Coffee, Art, and a Commitment to Human Rights
Zimbabwe natives send proceeds back to their own country.
When Nicola and Stephanie Bunnett opened their combination art gallery and coffee shop Kunjani on Seagate Drive in Naples last year, they hope to do more than provide a comfortable place for people to grab a cup of coffee and enjoy some culture. The mother/daughter duo also created a plan for their business to have a strong nonprofit angle.
The Bunnetts left Zimbabwe in 2007 with one suitcase each and received political asylum in the U.S. Nicola ran an art gallery on Fifth Avenue South for more than eight years, while daughter Stephanie and son Jeffrey attended school locally. Nicola and Stephanie created the store to reflect their shared personal and professional ethos, which is three-pronged, Nicola says: To buy from disadvantaged African artists, most of whom are women; to “create a safe haven, a home away from home coffee shop for locals and visitors to Naples;” and to establish the nonprofit Kunjani Project, whose first mission is to help bring water to those in Zimbabwe “who walk the distance of a marathon to get water every week. Once you have to carry your own water you will realize the value of every drop.”
The two women, who now employ six staffers plus two more in season, don’t take salaries themselves, so they can plow revenue back into buying inventory and building the business. (Both women work at Heritage Builders in the Accounts Department and run Kunjani in their off hours.) They could never find a divine place to go for a coffee in town, so they created one. And the coffee shop comprises 50 percent of Kunjani.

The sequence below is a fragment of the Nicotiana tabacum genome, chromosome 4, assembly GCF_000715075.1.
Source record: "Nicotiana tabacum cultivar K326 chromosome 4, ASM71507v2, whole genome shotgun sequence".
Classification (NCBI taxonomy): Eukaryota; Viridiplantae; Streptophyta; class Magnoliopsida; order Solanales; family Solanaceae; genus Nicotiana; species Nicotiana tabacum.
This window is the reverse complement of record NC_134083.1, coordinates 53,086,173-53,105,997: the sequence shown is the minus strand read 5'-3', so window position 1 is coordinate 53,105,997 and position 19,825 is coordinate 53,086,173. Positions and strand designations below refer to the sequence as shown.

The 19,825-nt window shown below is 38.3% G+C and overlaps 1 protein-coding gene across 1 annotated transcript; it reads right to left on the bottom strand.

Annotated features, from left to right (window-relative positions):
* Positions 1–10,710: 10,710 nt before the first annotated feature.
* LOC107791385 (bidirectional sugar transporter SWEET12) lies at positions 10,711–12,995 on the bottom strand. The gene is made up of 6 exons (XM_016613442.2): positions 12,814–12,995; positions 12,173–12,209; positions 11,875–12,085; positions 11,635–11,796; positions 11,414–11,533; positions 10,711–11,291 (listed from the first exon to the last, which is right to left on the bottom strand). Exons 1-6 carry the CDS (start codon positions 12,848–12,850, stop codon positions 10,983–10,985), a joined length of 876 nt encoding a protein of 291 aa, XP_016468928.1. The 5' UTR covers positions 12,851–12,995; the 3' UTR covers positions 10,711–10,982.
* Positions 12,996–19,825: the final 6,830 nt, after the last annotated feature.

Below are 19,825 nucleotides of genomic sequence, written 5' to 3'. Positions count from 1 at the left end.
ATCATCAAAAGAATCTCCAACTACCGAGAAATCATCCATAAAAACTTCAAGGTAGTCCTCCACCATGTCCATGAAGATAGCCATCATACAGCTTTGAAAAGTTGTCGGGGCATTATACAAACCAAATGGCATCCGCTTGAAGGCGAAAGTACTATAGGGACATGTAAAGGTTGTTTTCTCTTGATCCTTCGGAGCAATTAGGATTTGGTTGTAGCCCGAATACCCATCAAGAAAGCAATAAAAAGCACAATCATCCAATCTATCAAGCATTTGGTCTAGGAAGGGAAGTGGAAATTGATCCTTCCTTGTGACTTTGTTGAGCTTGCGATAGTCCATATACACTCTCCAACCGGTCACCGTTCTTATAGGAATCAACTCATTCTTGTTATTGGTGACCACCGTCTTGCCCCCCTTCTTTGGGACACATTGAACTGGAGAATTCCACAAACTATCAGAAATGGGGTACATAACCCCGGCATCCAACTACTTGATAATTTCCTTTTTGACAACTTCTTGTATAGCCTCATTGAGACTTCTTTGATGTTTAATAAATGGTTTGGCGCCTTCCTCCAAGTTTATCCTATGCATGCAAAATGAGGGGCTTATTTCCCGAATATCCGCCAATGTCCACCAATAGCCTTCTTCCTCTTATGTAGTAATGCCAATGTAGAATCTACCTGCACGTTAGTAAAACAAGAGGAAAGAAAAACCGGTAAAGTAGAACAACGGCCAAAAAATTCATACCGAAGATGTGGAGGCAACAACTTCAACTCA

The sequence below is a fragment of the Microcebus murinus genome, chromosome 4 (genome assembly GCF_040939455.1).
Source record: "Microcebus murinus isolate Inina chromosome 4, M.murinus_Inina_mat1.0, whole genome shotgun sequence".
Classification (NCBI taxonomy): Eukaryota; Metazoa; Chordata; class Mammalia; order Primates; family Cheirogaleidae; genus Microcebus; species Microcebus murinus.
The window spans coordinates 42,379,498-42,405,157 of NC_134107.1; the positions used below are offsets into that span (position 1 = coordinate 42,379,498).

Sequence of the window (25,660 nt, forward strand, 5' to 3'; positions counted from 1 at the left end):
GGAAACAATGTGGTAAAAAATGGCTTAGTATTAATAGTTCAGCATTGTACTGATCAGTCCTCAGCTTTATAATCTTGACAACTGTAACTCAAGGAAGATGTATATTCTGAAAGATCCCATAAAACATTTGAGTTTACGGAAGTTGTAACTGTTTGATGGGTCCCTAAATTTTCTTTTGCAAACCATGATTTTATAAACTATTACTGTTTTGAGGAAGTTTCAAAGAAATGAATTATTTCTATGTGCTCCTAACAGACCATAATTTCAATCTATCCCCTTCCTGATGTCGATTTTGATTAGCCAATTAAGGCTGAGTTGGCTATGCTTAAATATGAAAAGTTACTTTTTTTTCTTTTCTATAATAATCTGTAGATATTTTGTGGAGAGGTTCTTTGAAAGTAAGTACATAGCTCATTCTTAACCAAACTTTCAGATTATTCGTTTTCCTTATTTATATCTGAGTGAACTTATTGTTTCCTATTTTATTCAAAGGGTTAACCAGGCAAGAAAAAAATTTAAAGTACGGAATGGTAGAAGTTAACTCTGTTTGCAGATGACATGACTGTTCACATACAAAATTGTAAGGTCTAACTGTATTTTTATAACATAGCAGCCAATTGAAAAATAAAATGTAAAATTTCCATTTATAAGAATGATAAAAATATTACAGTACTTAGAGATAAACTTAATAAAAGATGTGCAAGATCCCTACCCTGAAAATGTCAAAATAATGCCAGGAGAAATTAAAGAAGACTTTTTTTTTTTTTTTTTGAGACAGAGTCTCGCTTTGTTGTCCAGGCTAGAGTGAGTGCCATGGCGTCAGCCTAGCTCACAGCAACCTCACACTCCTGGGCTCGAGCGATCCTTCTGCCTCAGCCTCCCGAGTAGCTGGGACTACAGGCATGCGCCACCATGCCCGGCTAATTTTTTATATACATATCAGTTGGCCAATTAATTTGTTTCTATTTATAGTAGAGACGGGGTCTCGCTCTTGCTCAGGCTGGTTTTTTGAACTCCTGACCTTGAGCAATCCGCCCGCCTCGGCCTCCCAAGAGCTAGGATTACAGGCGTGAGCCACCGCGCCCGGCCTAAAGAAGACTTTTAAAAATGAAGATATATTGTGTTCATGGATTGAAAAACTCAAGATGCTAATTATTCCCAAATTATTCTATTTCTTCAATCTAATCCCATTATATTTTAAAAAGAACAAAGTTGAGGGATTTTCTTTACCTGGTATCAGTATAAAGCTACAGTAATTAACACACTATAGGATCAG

They depend on two local organic roasters, Black Tulip and Perla, and buy from local bakers and suppliers such as Mikkelsen’s, Lisa’s Gluten-Free Bakery, Juicelation and Kim’s Be Happy Cakes.
The name they chose reflects their idea for the shop: “Kunjani is a greeting in Xhosa [their native language]. How is it? We used to say Kunjani Shamwari. This means hello, my friend. We thought Kunjani very apt, and it reminds us of our home. The country we lost.”
When asked about any parallels between Zimbabwe and Naples, Nicola says, “The only similarities between Zimbabwe and Naples is the flora and fauna.” She goes on to explain that “Zimbabwe has been under a dictatorship since 1980. The people are starving, with no electricity five days out of seven. No running water. Scarce amounts of food in the shops. No law and order, with your life in jeopardy every single day.” The chaos in their home country is one reason the Bunnetts wanted to improve people’s lives with their business. “It is vital to base our lives and our business on kindness, love and gratitude,” Nicola says.
What is their favorite part of running the shop? “The joy on the faces of our artists when we place orders is the happiest part for us,” Nicola says. She explains that it’s an affirmation that what they do “is changing lives for the best.” Nicola continues, “Behind every African woman in Africa stand seven dependents. We touch 300 artists directly with the orders we place. So indirectly we must be touching over 2,100 lives.”
When asked what’s next for Kunjani and the Bunnetts, Nicola says “we pray we keep Kunjani healthy and thriving for the artists who rely on us and for the Naples community who have embraced us with open arms.” Her overall philosophy is simple: “We live in gratitude every day. Whatever difficulties come to us we deal with them there and then.”